7 thoughts on ““Neurotypical”, Reverse-Bigotry & The Warped Lense Of Equality

  1. We are all humans and we each experience the world in our own unique way. Sharing our perceptions with kindness will benefit everyone.

  2. Hi Paul – using “Neurotypical” to decribe all non-autistic people is not correct. There is a portmanteau word to describe people who are not autistic – “allistic”. There are many ways in which one can be neurodivergent (the word for not neurotypical), and by no means all of those include autism. While all neurotypical people are allistic not all allistic people are neurotypical. While all these terms can be useful we should beware of slipping into being judgmental of those who are different from us.

  3. Pingback: Bigotry – meaning of the word and examples – Words in book reviews

  4. Just answer this question:What did autistics ever do to deserve being mistreated and called names by the normal majority? Yes, maybe autistics shouldn’t use a term like “neurotypical”, but it’s not as ugly as the words used to describe us: “Mental”, “Spastic”, “Retard”,
    “Psycho/Psychotic” or “Idiot.” Just a thought….

    • Hi Sharon

      Bigoted behaviour in all forms is wrong so the point I was raising is that if a person is in a position of advocacy set an example. What do I mean by this?

      Do not reduce someone’s identity regardless of if they are on the autism spectrum or not to a singular word with derogative intent instead understand, be reflective, objective to which the person got to that point.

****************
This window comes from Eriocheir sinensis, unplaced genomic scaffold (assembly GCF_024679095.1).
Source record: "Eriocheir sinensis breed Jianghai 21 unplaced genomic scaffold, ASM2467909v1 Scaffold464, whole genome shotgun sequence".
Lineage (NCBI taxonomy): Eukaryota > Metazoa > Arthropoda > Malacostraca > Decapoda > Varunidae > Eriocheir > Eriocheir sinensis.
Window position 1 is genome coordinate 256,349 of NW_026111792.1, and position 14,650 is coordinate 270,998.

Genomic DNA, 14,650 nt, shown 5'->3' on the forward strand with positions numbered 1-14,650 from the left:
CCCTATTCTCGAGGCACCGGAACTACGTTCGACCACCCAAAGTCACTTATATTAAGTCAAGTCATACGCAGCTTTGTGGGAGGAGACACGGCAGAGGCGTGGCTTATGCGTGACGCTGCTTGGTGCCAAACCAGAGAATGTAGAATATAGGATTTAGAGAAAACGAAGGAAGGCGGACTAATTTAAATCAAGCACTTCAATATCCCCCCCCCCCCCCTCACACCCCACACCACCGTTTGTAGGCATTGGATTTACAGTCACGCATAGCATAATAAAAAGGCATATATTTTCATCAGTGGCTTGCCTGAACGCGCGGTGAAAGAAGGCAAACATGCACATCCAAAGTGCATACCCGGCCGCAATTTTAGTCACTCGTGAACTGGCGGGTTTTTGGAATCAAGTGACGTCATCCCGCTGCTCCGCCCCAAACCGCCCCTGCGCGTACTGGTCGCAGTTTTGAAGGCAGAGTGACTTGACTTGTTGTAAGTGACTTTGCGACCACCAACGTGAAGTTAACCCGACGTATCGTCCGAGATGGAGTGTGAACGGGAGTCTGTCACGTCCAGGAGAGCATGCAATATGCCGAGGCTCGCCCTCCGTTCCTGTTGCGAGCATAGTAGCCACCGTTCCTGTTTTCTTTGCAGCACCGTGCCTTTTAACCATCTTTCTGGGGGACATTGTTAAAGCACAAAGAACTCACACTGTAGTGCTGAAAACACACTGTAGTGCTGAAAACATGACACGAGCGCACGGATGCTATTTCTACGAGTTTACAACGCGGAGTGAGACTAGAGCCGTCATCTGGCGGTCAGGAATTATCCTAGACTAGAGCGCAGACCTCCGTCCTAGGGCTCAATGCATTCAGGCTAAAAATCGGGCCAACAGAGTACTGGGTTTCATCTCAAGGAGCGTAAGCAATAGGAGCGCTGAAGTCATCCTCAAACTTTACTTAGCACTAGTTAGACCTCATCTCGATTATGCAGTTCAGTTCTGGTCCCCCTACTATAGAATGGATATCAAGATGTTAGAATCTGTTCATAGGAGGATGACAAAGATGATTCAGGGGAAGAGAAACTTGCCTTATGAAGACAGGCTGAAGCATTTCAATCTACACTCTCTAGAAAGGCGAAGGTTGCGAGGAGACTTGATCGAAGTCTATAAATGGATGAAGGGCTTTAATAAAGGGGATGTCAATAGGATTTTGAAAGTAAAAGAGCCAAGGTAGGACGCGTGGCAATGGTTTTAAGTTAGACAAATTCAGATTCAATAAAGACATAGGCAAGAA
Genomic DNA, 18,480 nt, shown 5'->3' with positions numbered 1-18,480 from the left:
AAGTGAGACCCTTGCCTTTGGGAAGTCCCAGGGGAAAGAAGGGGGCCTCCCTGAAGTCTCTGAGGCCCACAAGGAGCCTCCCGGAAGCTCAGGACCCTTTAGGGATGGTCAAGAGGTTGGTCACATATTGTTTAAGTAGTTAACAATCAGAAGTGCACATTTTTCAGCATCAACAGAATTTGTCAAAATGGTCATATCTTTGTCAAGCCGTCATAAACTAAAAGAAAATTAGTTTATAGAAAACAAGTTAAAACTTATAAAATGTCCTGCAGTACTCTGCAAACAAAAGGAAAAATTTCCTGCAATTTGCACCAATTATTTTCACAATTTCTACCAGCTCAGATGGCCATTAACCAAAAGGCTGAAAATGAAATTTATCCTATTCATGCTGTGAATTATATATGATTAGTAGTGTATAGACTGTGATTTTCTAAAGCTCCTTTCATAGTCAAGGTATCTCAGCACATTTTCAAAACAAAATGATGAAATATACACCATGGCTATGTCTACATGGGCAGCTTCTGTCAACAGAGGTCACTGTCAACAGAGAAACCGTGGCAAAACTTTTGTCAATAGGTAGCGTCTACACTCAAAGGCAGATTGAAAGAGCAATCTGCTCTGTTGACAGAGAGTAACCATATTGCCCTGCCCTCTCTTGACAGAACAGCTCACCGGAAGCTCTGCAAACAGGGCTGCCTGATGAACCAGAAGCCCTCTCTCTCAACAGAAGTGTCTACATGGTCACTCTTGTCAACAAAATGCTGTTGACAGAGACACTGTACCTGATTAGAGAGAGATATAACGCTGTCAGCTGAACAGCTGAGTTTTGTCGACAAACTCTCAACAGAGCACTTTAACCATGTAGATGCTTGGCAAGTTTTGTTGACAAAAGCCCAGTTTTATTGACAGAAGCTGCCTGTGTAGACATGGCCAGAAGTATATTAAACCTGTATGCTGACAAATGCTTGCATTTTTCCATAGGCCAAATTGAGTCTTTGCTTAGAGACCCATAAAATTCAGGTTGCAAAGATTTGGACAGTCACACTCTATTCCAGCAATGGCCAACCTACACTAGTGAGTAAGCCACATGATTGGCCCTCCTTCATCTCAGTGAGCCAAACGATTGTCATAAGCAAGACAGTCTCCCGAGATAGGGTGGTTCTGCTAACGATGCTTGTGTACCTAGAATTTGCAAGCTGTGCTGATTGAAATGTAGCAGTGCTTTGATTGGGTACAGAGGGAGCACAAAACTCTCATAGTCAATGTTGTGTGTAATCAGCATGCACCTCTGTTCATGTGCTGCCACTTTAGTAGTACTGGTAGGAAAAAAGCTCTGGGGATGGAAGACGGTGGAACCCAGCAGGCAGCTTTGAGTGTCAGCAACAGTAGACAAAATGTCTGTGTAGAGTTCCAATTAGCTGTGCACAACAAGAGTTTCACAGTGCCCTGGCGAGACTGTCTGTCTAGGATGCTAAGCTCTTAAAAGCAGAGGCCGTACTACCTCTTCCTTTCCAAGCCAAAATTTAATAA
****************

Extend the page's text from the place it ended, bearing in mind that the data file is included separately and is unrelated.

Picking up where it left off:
• So, when they go low, we go high? Maybe someday I will be at that stage. Unfortunately, today is not that day and tomorrow is not looking like it either. Still, whenever I have been mean to a member of the normal majority, I only feel better for a minute or two. That’s the worst bullies can do- make you behave like them. Most of the time I prefer to stay away from them. I like my own company anyway.

      • When people bully for what ever reason they sometimes deep psychological challenges, insecurity, peer pressure, abuse and/or neglect in childhood that trickle into teenage and adulthood and so forth. Bullies come in all different guises with differing motivations.

        There are over seven billion people on the planet and what I have learnt you cannot define a person by one aspect such as “autism” which an adjective describing an experience rather than defining one’s whole personhood.

        In the end you me and all people (regardless of disability or not) in the world are worthy of equality, dignity and compassion.

        It’s is called Egalitarianism a really interesting concept.